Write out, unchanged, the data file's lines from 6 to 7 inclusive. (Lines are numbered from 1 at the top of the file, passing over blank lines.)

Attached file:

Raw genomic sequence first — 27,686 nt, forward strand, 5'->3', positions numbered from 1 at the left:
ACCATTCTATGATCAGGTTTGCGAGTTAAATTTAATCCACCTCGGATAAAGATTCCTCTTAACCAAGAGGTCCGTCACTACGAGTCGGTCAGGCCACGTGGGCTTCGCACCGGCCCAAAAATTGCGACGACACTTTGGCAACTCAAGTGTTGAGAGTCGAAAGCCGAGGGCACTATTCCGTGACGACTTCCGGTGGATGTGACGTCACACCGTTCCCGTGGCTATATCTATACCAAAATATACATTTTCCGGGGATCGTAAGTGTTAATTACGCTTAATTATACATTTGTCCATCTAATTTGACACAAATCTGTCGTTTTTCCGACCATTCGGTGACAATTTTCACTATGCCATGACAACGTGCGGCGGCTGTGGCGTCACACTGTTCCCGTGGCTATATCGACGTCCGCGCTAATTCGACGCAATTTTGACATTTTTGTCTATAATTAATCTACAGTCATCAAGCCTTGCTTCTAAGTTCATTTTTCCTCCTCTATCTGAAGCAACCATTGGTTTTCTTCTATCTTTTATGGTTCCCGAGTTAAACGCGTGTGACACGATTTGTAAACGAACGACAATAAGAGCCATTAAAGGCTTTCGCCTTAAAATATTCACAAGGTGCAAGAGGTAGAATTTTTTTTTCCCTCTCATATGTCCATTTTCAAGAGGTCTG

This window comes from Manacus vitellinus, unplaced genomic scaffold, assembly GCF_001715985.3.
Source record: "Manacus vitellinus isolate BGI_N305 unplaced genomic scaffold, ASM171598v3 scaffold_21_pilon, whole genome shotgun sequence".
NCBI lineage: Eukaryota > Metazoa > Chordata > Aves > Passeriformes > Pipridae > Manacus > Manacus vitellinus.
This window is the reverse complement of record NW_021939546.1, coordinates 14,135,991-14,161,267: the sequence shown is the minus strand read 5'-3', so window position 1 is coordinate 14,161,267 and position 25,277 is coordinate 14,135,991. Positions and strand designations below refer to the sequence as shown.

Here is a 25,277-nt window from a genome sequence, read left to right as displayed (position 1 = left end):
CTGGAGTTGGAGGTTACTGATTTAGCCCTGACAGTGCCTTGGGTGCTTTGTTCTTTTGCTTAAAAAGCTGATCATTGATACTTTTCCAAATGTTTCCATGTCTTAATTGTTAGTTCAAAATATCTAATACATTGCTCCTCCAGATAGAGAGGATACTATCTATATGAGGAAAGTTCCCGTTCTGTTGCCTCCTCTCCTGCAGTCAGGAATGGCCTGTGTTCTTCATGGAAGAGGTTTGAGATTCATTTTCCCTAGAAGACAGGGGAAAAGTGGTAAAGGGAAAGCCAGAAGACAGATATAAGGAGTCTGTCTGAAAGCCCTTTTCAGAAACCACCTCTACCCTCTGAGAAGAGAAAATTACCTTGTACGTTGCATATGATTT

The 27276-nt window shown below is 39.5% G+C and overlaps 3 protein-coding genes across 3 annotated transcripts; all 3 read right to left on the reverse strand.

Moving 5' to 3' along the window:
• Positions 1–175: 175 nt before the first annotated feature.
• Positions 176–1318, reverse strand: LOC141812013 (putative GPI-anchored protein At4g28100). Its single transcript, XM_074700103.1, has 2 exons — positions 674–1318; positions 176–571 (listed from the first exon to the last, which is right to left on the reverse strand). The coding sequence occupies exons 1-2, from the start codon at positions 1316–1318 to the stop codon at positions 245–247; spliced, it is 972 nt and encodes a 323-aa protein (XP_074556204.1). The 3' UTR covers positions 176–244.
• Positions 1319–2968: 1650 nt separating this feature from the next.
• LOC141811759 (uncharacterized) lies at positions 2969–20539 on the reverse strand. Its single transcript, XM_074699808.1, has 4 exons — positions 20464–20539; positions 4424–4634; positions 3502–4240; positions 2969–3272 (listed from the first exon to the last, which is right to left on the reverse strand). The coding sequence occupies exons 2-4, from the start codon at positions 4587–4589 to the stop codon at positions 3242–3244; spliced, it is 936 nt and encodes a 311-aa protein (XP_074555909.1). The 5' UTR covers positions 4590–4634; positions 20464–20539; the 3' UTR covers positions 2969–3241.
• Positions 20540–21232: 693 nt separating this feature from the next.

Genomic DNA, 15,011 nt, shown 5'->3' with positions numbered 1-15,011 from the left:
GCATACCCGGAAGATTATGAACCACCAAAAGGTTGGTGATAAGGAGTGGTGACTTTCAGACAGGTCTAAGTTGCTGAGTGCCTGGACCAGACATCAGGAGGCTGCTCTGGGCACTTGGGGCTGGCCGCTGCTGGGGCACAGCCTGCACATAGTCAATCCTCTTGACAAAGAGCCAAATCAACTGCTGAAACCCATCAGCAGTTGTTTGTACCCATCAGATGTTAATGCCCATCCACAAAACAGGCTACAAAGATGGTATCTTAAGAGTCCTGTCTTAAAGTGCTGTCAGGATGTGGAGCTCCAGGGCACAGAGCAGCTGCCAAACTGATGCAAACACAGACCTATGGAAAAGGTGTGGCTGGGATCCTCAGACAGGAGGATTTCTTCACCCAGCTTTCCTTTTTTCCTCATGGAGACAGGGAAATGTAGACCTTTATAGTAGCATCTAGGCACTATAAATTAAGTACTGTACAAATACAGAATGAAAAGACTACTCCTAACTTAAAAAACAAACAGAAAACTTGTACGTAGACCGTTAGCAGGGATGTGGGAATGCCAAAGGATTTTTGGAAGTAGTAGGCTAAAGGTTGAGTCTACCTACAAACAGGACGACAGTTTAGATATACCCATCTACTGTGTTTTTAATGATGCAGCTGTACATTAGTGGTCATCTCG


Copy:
This window is the reverse complement of record NW_021939546.1, coordinates 14,135,991-14,161,267: the sequence shown is the minus strand read 5'-3', so window position 1 is coordinate 14,161,267 and position 25,277 is coordinate 14,135,991. Positions and strand designations below refer to the sequence as shown.

Here is a 25,277-nt window from a genome sequence, read left to right as displayed (position 1 = left end):